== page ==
Your next laptop: Concept designs point the way

Tomorrow's models may roll up, sport multiple screens or be repositionable, Transformer-style

Transformer

Kyle Cherry's Prime concept takes displays a step or two further. Prime was designed to be the ultimate gaming notebook with three big screens; it can be folded up into a small and portable package for travel.

"I wanted something that could transform from small to large, depending on what you had to do," says Cherry, a Seattle-based independent industrial designer. "Prime offers the best of both worlds."

Currently nothing more than a CAD image, Prime would be made of six aluminum wings -- three with display screens, one with a mechanical keyboard, and two blank surfaces for storing electronics. Some of Prime's panels are hinged, and others can slide over each other. Like a Transformer toy, it can be formed into several different configurations, each with a distinct computing personality.

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The Prime was designed with versatility in mind.

If you want a big-screen notebook, the Prime can be folded to create a 22-in. composite display with a wide and short 32:10 aspect ratio. You can also fold down the side screens and use only the 15-in. center screen that has a traditional 4:3 aspect ratio. Or rearrange the panels to create a huge touch-screen tablet with a wide-open workspace. When it's time to go, all the panels fold up to the size of a traditional 13-in. system.

The multiple screens have a downside: Wherever two screens meet, there will be a thin black strip between them for the display frames, which may be distracting. (While of course I couldn't get my hands on the Prime, I have tested a notebook with a pull-out auxiliary screen, Lenovo's ThinkPad W700ds. Initially I found the black strip between screens annoying, but I quickly got used to it and hardly noticed it.)

Inside the Prime is room for a pair of processors and the kind of graphics engine seen only on top-of-the-line mobile workstations. The Prime's aluminum skin will help dissipate the heat from its high-end hardware without burdening it with too many cooling fans.

"It'll be fairly thick but will be a monster portable workstation ready for anything," Cherry says.

At this time, no laptop manufacturers have signed up to make the Prime, but it is producible today without any technological breakthroughs. Cherry thinks the use of aluminum will keep the weight down to about 5 pounds -- quite optimistic given all the displays involved. Also optimistic is its target price: US$3,000.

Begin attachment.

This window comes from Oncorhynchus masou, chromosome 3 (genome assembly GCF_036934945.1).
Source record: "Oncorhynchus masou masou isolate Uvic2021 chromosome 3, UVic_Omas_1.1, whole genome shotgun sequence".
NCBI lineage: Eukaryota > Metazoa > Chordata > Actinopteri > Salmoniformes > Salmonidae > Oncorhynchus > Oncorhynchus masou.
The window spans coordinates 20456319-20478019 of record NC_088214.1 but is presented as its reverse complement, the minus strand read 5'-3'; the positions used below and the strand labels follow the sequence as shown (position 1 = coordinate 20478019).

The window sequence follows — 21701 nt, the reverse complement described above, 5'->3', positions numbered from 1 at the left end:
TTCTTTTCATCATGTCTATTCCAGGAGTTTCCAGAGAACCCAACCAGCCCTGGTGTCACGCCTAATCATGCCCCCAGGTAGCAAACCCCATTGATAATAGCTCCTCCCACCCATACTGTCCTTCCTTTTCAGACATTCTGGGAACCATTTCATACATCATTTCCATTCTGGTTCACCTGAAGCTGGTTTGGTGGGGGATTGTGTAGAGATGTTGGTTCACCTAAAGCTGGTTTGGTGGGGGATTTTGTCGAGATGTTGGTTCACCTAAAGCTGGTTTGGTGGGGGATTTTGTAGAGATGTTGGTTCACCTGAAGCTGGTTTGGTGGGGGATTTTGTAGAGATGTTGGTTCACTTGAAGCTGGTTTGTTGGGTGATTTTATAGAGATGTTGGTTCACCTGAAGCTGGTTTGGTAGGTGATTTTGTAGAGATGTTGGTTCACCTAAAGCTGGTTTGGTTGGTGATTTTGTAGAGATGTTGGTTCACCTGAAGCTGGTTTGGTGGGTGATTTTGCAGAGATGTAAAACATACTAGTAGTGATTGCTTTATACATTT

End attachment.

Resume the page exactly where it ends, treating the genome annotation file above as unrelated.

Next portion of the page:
Fold here

In contrast, the Asus Airo Origami notebook concept is as slender as it gets. When closed, Airo Origami looks like a conventional laptop, but with a razor-sharp front edge and a triangular profile. Instead of having a hinged screen lid with a stationary keyboard below, the system has four major parts that move independently: the display, the wrist rest, the bottom corner of the base and the keyboard, which slides into position as the lid is opened.

As its name implies, folding is the key concept here. It is a marvel of packaging that looks like a mechanical ballet when the pieces are moving into place (see video).

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The Airo Origami's keyboard slides up into place as the lid is opened, leaving a gap underneath for ventilation.

The Airo Origami can sit like a traditional notebook with upright screen or fold flat like a tablet on a table top. Designed to encourage collaboration, two or more systems can be linked either upright or folded flat so workers can cooperate on a project face to face across a table. (Personally, I have enough trouble keeping track of what's going on with my own computer, much less having to deal with four or five PCs interacting.)

Asus made a working model of the design that was ready for production late last year but has since decided not to manufacture this unique notebook, saying that the company could deliver many of the Airo's features in its mainstream laptops at a lower price. The Asus G73Jh gaming notebook, for instance, has a similarly angled keyboard with cooling vents underneath.

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Brian Nadel

Computerworld (US)
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